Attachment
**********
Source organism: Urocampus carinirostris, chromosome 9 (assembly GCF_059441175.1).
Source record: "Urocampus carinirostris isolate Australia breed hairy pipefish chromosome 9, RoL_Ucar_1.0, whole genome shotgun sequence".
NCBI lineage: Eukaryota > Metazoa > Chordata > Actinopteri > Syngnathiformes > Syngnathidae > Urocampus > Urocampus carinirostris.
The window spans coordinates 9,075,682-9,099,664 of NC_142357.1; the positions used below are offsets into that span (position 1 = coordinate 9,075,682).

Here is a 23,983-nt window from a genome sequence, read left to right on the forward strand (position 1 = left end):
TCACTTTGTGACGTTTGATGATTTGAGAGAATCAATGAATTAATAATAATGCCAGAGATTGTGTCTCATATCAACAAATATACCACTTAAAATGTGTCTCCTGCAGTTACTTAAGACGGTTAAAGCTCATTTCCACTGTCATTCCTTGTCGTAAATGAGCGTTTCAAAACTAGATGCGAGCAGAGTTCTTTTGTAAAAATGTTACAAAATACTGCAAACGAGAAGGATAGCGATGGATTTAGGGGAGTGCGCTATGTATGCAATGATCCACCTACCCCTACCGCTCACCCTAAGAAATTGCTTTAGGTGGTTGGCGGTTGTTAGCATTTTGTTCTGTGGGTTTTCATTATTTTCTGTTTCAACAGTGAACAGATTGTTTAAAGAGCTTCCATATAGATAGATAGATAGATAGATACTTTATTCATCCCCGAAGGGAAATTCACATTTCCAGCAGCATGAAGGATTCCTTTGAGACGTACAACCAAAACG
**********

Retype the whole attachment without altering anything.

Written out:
Source organism: Urocampus carinirostris, chromosome 9 (assembly GCF_059441175.1).
Source record: "Urocampus carinirostris isolate Australia breed hairy pipefish chromosome 9, RoL_Ucar_1.0, whole genome shotgun sequence".
NCBI lineage: Eukaryota > Metazoa > Chordata > Actinopteri > Syngnathiformes > Syngnathidae > Urocampus > Urocampus carinirostris.
The window spans coordinates 9,075,682-9,099,664 of NC_142357.1; the positions used below are offsets into that span (position 1 = coordinate 9,075,682).

Here is a 23,983-nt window from a genome sequence, read left to right on the forward strand (position 1 = left end):
TCACTTTGTGACGTTTGATGATTTGAGAGAATCAATGAATTAATAATAATGCCAGAGATTGTGTCTCATATCAACAAATATACCACTTAAAATGTGTCTCCTGCAGTTACTTAAGACGGTTAAAGCTCATTTCCACTGTCATTCCTTGTCGTAAATGAGCGTTTCAAAACTAGATGCGAGCAGAGTTCTTTTGTAAAAATGTTACAAAATACTGCAAACGAGAAGGATAGCGATGGATTTAGGGGAGTGCGCTATGTATGCAATGATCCACCTACCCCTACCGCTCACCCTAAGAAATTGCTTTAGGTGGTTGGCGGTTGTTAGCATTTTGTTCTGTGGGTTTTCATTATTTTCTGTTTCAACAGTGAACAGATTGTTTAAAGAGCTTCCATATAGATAGATAGATAGATAGATACTTTATTCATCCCCGAAGGGAAATTCACATTTCCAGCAGCATGAAGGATTCCTTTGAGACGTACAACCAAAACG